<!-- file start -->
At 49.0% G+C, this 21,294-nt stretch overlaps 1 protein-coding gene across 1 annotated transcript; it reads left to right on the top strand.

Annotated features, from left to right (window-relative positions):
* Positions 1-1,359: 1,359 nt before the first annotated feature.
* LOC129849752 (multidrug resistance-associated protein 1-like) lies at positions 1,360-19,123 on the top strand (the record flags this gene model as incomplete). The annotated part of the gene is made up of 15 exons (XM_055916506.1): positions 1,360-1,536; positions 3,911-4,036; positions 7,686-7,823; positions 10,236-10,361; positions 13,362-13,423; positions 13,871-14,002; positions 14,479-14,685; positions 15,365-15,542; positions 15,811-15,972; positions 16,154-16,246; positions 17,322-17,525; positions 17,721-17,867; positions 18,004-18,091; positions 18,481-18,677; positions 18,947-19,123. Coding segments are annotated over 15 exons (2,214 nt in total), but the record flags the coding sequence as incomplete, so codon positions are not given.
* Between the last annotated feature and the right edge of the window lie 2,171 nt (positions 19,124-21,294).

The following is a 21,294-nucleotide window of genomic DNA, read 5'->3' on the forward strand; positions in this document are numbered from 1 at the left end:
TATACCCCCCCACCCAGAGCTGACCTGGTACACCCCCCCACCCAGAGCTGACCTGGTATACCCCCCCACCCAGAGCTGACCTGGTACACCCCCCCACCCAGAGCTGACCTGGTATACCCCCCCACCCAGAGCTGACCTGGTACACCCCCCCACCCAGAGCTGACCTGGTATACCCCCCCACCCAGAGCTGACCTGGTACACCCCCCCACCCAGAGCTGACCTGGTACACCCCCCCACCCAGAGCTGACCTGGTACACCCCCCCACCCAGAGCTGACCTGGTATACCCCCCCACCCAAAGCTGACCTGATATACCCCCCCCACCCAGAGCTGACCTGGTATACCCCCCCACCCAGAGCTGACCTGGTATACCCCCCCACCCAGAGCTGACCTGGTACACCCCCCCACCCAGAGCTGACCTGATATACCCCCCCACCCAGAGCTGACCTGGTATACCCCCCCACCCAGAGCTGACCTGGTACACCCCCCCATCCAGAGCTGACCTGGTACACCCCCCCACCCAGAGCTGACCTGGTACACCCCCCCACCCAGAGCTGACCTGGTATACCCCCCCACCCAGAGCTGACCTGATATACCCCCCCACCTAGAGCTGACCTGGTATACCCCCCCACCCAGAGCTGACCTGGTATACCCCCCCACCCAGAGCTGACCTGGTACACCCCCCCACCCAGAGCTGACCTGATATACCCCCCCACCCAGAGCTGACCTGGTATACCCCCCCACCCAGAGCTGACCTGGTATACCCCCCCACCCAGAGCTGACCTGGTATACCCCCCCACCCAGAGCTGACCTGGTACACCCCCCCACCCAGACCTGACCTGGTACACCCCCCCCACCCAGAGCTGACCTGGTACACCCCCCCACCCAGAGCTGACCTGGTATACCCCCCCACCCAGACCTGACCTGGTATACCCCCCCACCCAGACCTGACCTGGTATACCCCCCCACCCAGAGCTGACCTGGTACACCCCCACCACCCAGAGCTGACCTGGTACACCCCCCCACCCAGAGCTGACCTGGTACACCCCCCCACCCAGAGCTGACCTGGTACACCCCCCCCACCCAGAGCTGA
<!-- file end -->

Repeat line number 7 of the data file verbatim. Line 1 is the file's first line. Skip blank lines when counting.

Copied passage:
TATACCCCCCCACCCAGAGCTGACCTGGTACACCCCCCCACCCAGAGCTGACCTGGTATACCCCCCCACCCAGAGCTGACCTGGTACACCCCCCCACCCAGAGCTGACCTGGTATACCCCCCCACCCAGAGCTGACCTGGTACACCCCCCCACCCAGAGCTGACCTGGTATACCCCCCCACCCAGAGCTGACCTGGTACACCCCCCCACCCAGAGCTGACCTGGTACACCCCCCCACCCAGAGCTGACCTGGTACACCCCCCCACCCAGAGCTGACCTGGTATACCCCCCCACCCAAAGCTGACCTGATATACCCCCCCCACCCAGAGCTGACCTGGTATACCCCCCCACCCAGAGCTGACCTGGTATACCCCCCCACCCAGAGCTGACCTGGTACACCCCCCCACCCAGAGCTGACCTGATATACCCCCCCACCCAGAGCTGACCTGGTATACCCCCCCACCCAGAGCTGACCTGGTACACCCCCCCATCCAGAGCTGACCTGGTACACCCCCCCACCCAGAGCTGACCTGGTACACCCCCCCACCCAGAGCTGACCTGGTATACCCCCCCACCCAGAGCTGACCTGATATACCCCCCCACCTAGAGCTGACCTGGTATACCCCCCCACCCAGAGCTGACCTGGTATACCCCCCCACCCAGAGCTGACCTGGTACACCCCCCCACCCAGAGCTGACCTGATATACCCCCCCACCCAGAGCTGACCTGGTATACCCCCCCACCCAGAGCTGACCTGGTATACCCCCCCACCCAGAGCTGACCTGGTATACCCCCCCACCCAGAGCTGACCTGGTACACCCCCCCACCCAGACCTGACCTGGTACACCCCCCCCACCCAGAGCTGACCTGGTACACCCCCCCACCCAGAGCTGACCTGGTATACCCCCCCACCCAGACCTGACCTGGTATACCCCCCCACCCAGACCTGACCTGGTATACCCCCCCACCCAGAGCTGACCTGGTACACCCCCACCACCCAGAGCTGACCTGGTACACCCCCCCACCCAGAGCTGACCTGGTACACCCCCCCACCCAGAGCTGACCTGGTACACCCCCCCCACCCAGAGCTGA